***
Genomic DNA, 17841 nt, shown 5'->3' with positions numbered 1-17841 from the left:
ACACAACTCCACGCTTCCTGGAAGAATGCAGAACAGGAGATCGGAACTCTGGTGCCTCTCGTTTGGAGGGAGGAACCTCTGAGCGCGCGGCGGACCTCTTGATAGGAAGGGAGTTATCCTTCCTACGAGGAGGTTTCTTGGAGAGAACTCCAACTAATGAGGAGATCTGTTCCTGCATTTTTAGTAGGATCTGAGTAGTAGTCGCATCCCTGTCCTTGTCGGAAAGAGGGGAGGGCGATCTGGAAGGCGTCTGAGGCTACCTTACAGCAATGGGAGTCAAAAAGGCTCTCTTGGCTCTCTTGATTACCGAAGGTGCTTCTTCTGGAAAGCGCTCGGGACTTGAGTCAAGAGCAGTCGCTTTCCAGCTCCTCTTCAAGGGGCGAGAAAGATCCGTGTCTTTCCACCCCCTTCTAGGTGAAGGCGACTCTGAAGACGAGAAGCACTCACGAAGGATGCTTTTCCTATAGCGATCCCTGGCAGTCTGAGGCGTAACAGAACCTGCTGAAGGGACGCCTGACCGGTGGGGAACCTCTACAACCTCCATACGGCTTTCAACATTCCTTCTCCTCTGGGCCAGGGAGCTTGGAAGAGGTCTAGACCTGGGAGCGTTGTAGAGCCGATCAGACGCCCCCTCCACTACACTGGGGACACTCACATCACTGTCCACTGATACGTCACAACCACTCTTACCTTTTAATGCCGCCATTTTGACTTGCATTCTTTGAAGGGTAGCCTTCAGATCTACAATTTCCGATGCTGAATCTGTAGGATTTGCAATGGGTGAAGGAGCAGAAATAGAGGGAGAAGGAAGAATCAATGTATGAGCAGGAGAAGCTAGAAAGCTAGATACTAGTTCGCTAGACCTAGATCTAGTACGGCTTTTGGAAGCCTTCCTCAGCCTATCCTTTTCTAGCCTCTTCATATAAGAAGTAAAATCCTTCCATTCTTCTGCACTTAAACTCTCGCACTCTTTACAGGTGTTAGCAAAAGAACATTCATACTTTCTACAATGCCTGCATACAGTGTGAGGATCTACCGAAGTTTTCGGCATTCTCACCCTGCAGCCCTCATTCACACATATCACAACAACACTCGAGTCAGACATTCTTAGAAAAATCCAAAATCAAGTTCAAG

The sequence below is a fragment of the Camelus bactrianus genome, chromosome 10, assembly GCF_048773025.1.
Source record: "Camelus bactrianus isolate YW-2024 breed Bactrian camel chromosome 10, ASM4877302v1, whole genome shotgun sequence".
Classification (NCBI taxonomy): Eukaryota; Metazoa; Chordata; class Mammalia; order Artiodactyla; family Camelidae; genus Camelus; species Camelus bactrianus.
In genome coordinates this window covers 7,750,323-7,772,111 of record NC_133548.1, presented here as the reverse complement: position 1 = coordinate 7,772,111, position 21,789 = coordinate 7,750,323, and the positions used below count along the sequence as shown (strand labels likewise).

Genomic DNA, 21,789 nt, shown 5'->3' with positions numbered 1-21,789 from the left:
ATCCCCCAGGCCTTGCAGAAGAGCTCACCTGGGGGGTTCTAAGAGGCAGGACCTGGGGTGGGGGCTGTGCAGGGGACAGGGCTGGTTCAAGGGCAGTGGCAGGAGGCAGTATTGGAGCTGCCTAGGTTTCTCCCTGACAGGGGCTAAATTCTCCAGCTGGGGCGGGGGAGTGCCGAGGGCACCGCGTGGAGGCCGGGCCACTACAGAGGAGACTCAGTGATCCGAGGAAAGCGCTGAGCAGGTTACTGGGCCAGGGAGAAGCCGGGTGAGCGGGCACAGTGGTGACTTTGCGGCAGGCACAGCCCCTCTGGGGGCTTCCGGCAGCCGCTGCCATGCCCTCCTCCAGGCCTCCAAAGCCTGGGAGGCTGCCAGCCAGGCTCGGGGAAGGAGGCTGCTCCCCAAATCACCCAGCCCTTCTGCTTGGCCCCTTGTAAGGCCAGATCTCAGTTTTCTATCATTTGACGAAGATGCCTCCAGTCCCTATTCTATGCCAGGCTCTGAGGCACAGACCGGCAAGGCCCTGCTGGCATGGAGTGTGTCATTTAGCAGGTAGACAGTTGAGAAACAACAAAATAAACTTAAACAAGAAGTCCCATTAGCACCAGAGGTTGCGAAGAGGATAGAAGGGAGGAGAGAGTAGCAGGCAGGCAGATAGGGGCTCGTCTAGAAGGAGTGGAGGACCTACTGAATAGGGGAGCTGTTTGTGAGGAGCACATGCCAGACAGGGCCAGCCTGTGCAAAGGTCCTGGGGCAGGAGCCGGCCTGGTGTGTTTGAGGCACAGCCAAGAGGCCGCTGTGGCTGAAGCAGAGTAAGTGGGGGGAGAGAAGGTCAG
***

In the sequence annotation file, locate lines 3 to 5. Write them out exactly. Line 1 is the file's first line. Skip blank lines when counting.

The sequence below is a fragment of the Camelus bactrianus genome, chromosome 10, assembly GCF_048773025.1.
Source record: "Camelus bactrianus isolate YW-2024 breed Bactrian camel chromosome 10, ASM4877302v1, whole genome shotgun sequence".
Classification (NCBI taxonomy): Eukaryota; Metazoa; Chordata; class Mammalia; order Artiodactyla; family Camelidae; genus Camelus; species Camelus bactrianus.